As the prices of crude continue to leap, due mainly to shortages in the United States and recovery from the coronavirus pandemic, experts have predicted further rise to $90 per barrel, from $78 in the global market.
An energy analyst with Goldman Sach Group, Damien Courvalin, said: “While we have long held a bullish oil view, the current global supply-demand deficit is larger than we expected, with the recovery in global demand from the Delta impact even faster than our above-consensus forecast and with global supply remaining short of our below consensus forecasts.
“Brent could hit $90 a barrel by year-end as the market is in a bigger deficit than many realise.
“This deficit will not be reversed in coming months, in our view, as its scale will overwhelm both the willingness and ability of Organisation of Petroleum Exporting Countries, OPEC+ to ramp up.”
Also, an energy expert Dr Bala Zaka, said: “With the successful vaccination and other initiatives against the coronavirus pandemic, there are indications that the demand for crude oil would continue to increase, thus causing prices to rise.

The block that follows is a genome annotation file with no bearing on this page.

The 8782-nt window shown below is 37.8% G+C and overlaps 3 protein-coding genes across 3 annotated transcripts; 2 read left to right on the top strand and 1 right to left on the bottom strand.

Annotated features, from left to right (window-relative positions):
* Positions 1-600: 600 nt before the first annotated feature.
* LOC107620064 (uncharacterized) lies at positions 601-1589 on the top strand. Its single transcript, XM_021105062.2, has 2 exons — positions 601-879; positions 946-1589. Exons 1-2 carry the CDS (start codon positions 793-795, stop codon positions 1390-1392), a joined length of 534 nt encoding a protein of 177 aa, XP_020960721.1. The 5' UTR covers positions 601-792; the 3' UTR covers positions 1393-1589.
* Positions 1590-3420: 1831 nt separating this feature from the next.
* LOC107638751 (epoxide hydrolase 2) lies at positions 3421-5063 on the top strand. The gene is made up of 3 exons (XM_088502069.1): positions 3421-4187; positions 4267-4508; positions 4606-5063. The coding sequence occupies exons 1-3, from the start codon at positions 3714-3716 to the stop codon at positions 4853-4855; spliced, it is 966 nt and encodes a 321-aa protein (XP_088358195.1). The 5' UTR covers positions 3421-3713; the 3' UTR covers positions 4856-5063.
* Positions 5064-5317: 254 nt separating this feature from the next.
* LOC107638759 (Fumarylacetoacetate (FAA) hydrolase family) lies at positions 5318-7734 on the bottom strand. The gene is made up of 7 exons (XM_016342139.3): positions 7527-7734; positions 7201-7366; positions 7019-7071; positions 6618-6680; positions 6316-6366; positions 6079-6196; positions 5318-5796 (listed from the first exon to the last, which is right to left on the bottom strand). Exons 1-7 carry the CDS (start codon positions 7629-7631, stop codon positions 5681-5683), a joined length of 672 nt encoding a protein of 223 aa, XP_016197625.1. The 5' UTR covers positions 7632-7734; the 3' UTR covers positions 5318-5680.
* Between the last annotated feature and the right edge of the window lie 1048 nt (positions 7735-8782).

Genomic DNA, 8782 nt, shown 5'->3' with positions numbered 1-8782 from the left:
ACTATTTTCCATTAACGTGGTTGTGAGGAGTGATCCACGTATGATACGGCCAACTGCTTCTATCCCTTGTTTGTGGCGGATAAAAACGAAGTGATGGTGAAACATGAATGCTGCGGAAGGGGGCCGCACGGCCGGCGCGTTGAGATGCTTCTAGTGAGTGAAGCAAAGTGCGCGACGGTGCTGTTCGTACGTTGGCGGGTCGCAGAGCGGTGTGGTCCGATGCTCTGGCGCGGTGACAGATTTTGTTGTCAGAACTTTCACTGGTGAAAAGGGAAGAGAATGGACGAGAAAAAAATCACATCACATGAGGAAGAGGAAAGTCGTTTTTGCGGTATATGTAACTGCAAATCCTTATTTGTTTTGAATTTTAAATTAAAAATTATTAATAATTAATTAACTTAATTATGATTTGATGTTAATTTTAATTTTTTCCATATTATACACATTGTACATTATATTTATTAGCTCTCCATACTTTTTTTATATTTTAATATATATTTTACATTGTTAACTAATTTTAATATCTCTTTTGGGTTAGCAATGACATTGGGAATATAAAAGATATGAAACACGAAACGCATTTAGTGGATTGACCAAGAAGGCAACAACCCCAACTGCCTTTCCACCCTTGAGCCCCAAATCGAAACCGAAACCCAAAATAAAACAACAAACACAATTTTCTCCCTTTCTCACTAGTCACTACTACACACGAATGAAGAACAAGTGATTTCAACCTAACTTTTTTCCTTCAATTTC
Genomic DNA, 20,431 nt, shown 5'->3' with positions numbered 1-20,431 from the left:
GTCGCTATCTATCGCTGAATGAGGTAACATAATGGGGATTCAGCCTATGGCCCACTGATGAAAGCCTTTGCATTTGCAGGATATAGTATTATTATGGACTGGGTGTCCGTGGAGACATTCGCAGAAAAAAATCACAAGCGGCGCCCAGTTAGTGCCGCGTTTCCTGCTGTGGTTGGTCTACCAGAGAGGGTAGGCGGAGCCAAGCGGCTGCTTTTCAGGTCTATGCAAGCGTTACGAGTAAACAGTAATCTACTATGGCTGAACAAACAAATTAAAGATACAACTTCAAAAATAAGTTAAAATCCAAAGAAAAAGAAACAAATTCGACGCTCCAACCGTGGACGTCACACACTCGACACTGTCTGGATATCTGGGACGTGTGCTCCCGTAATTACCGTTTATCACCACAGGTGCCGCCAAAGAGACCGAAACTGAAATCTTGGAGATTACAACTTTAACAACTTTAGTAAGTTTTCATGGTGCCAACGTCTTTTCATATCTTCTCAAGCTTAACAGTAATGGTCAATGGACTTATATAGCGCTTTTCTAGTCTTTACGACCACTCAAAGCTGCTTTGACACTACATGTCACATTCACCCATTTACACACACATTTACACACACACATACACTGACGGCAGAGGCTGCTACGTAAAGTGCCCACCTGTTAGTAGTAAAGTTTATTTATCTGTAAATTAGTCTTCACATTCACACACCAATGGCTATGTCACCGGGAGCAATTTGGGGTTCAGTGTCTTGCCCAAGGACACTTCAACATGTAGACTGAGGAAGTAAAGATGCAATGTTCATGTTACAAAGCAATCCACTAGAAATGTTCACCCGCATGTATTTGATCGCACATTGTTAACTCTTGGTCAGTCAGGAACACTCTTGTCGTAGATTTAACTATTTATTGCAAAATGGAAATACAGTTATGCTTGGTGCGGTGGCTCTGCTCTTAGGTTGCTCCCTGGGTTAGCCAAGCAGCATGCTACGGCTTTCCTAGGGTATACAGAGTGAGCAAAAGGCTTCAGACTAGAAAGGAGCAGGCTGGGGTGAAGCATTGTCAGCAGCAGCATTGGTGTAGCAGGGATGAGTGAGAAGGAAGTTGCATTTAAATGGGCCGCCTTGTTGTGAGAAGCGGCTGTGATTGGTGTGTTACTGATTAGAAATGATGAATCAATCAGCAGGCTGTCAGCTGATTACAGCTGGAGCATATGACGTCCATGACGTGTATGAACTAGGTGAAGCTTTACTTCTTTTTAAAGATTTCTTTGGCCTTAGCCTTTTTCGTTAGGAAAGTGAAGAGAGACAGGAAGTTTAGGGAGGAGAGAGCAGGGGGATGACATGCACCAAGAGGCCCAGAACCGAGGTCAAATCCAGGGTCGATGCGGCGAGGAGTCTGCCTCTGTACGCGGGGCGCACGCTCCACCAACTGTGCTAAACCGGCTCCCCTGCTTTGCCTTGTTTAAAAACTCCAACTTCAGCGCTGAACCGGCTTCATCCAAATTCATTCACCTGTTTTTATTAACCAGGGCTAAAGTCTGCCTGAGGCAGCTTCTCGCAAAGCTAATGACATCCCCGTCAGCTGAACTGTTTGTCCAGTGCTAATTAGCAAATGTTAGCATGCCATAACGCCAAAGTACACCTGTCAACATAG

“Consequently, I am optimistic that the market would witness much stability, even as OPEC+ continues to find lasting solutions to issues affecting the market.”
However, in its September 2021 Monthly Oil Market Report, MOMR, OPEC, stated: “World oil demand growth in 2021 remains unchanged from last month’s assessment, showing growth of 6.0 mb/d despite some offsetting revisions.
“Oil demand in 3Q21 has proved to be resilient, supported by rising mobility and travelling activities, particularly in the OECD.
“At the same time, the increased risk of COVID-19 cases primarily fuelled by the Delta variant is clouding oil demand prospects going into the final quarter of the year, resulting in downward adjustments to 4Q21 estimates.
“As a result, 2H21 oil demand has been adjusted slightly lower, partially delaying the oil demand recovery into 1H22.
“Global oil demand in 2021 is now estimated to average 96.7 mb/d. In 2022, oil demand is expected to robustly grow by around 4.2 mb/d, some 0.9 mb/d higher compared to last month’s assessment.
“Revisions were driven by both the OECD and non-OECD, as the recovery in various fuels is expected to be stronger than anticipated and further supported by a steady economic outlook in all regions.
“Oil demand in 2022 is now projected to reach 100.8 mb/d, exceeding pre-pandemic levels”.